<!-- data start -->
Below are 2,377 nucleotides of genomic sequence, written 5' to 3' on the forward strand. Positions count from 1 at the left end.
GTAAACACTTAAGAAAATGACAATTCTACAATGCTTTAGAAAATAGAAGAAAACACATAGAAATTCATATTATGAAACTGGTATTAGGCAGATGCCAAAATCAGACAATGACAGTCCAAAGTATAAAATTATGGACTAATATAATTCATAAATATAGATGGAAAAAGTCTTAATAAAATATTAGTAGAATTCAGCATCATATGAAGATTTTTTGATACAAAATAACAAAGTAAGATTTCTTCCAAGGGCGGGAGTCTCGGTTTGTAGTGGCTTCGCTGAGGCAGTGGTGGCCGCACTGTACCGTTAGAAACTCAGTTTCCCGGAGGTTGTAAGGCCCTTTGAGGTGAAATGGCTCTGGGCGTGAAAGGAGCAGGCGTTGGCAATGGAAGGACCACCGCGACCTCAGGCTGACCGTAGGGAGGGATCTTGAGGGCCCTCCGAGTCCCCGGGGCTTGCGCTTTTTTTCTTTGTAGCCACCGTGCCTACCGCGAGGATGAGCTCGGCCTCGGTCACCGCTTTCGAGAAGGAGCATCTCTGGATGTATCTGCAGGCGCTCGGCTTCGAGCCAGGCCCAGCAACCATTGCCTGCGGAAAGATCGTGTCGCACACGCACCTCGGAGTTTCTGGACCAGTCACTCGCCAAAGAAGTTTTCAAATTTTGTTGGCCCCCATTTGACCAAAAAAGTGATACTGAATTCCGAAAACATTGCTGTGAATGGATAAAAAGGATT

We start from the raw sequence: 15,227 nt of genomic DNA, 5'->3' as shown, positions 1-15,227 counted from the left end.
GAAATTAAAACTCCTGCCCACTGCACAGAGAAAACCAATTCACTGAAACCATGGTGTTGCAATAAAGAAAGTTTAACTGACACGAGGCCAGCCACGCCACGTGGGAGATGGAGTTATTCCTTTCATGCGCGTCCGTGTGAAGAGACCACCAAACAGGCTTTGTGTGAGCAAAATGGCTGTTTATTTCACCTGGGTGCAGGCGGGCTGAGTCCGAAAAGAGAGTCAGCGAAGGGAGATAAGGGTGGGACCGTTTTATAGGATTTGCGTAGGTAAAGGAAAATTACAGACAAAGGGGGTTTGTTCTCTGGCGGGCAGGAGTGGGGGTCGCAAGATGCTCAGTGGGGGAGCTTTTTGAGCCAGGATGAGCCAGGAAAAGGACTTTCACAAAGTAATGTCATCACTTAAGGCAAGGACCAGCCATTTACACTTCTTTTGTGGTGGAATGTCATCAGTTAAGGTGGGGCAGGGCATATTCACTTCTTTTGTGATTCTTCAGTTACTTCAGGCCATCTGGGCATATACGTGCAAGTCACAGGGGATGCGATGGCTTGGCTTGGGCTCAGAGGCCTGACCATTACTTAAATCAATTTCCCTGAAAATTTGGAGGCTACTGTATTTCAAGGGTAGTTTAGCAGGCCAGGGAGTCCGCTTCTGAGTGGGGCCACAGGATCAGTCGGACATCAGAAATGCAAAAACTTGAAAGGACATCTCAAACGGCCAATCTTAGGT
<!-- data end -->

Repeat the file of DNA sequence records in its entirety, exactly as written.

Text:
Below are 2,377 nucleotides of genomic sequence, written 5' to 3' on the forward strand. Positions count from 1 at the left end.
GTAAACACTTAAGAAAATGACAATTCTACAATGCTTTAGAAAATAGAAGAAAACACATAGAAATTCATATTATGAAACTGGTATTAGGCAGATGCCAAAATCAGACAATGACAGTCCAAAGTATAAAATTATGGACTAATATAATTCATAAATATAGATGGAAAAAGTCTTAATAAAATATTAGTAGAATTCAGCATCATATGAAGATTTTTTGATACAAAATAACAAAGTAAGATTTCTTCCAAGGGCGGGAGTCTCGGTTTGTAGTGGCTTCGCTGAGGCAGTGGTGGCCGCACTGTACCGTTAGAAACTCAGTTTCCCGGAGGTTGTAAGGCCCTTTGAGGTGAAATGGCTCTGGGCGTGAAAGGAGCAGGCGTTGGCAATGGAAGGACCACCGCGACCTCAGGCTGACCGTAGGGAGGGATCTTGAGGGCCCTCCGAGTCCCCGGGGCTTGCGCTTTTTTTCTTTGTAGCCACCGTGCCTACCGCGAGGATGAGCTCGGCCTCGGTCACCGCTTTCGAGAAGGAGCATCTCTGGATGTATCTGCAGGCGCTCGGCTTCGAGCCAGGCCCAGCAACCATTGCCTGCGGAAAGATCGTGTCGCACACGCACCTCGGAGTTTCTGGACCAGTCACTCGCCAAAGAAGTTTTCAAATTTTGTTGGCCCCCATTTGACCAAAAAAGTGATACTGAATTCCGAAAACATTGCTGTGAATGGATAAAAAGGATT

We start from the raw sequence: 15,227 nt of genomic DNA, 5'->3' as shown, positions 1-15,227 counted from the left end.
GAAATTAAAACTCCTGCCCACTGCACAGAGAAAACCAATTCACTGAAACCATGGTGTTGCAATAAAGAAAGTTTAACTGACACGAGGCCAGCCACGCCACGTGGGAGATGGAGTTATTCCTTTCATGCGCGTCCGTGTGAAGAGACCACCAAACAGGCTTTGTGTGAGCAAAATGGCTGTTTATTTCACCTGGGTGCAGGCGGGCTGAGTCCGAAAAGAGAGTCAGCGAAGGGAGATAAGGGTGGGACCGTTTTATAGGATTTGCGTAGGTAAAGGAAAATTACAGACAAAGGGGGTTTGTTCTCTGGCGGGCAGGAGTGGGGGTCGCAAGATGCTCAGTGGGGGAGCTTTTTGAGCCAGGATGAGCCAGGAAAAGGACTTTCACAAAGTAATGTCATCACTTAAGGCAAGGACCAGCCATTTACACTTCTTTTGTGGTGGAATGTCATCAGTTAAGGTGGGGCAGGGCATATTCACTTCTTTTGTGATTCTTCAGTTACTTCAGGCCATCTGGGCATATACGTGCAAGTCACAGGGGATGCGATGGCTTGGCTTGGGCTCAGAGGCCTGACCATTACTTAAATCAATTTCCCTGAAAATTTGGAGGCTACTGTATTTCAAGGGTAGTTTAGCAGGCCAGGGAGTCCGCTTCTGAGTGGGGCCACAGGATCAGTCGGACATCAGAAATGCAAAAACTTGAAAGGACATCTCAAACGGCCAATCTTAGGT